• Reduces heating bills (where extractor vents outside).

How are Tough Leads extractor controls different to others on the market?

As avid hobby woodworkers ourselves, the first prototype automatic extractor control was designed for use in our own workshop. After six months of refinement the unit was made available on our website and quickly proved popular. We emailed every customer purchasing a control to seek feedback, which was used to further develop the range. Each little feature has been designed with the user in mind, from long robust cables and clear indicators, to switches which can be operated when wearing gloves.

When seeking feedback, customers often told us about previous controllers they've tried from DIY plug in remote sockets to purpose designed units. All seemed to have the same issue; over time they burnt out. The relay used to turn the power on/off in domestic type remote switches are great for controlling resistive loads such as a lamp or TV. However, tools with a motor create an inductive load (further explanation of load types can be found here). Turning on an inductive load does not cause an issue. However, when the relay contacts open to turn it off, the stored inductive energy in the motor coil is discharged, resulting in a damaging arc across the terminals. Over time this can result in failure of the relay.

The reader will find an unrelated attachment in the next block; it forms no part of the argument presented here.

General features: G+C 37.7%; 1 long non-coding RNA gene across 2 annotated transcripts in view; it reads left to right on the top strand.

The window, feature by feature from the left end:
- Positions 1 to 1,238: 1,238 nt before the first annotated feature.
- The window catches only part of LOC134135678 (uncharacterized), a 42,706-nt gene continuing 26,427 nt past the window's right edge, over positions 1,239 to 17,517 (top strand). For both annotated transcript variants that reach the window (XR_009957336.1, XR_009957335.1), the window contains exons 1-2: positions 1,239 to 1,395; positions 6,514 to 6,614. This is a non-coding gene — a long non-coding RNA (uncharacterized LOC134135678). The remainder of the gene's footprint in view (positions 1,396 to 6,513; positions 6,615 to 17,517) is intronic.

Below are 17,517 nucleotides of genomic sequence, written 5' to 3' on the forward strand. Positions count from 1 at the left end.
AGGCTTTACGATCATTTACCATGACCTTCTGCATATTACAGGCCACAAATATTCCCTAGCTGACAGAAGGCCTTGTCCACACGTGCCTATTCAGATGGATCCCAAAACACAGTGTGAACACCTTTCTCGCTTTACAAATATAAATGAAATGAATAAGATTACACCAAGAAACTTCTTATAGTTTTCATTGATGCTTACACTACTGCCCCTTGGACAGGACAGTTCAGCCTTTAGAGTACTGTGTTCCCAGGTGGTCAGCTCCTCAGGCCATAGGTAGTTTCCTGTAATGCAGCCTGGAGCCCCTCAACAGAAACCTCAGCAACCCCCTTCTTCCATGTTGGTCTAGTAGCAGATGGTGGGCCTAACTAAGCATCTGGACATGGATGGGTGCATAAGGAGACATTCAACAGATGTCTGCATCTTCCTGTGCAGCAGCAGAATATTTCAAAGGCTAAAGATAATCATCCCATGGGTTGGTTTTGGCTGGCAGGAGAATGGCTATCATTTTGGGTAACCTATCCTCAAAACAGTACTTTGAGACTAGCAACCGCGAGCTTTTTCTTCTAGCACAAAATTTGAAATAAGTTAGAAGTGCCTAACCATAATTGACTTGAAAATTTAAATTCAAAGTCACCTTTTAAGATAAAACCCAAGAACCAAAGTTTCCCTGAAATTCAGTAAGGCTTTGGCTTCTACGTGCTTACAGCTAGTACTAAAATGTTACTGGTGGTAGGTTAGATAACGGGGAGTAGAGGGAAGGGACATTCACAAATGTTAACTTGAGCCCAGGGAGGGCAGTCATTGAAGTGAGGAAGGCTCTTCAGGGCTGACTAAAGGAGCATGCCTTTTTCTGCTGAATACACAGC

All of our extractor controls (excluding DoL units) use a contactor instead of a relay to switch the extractor, to provide years of reliable service. Contactors work using the same principle as a relay, but they are much larger with significantly bigger contacts, making them far better suited to switching higher current inductive loads. The contrast in size between a contactor and a typical relay is illustrated below:

How can I tell which type of control I need?

The type of on/off control on the extractor will determine which remote/automatic units are compatible. The table below provides guidance on identifying each type. If you are unsure, email us either a picture or details of the extractor make/model and we will do our best to advise.

 Type Description Suitable Controls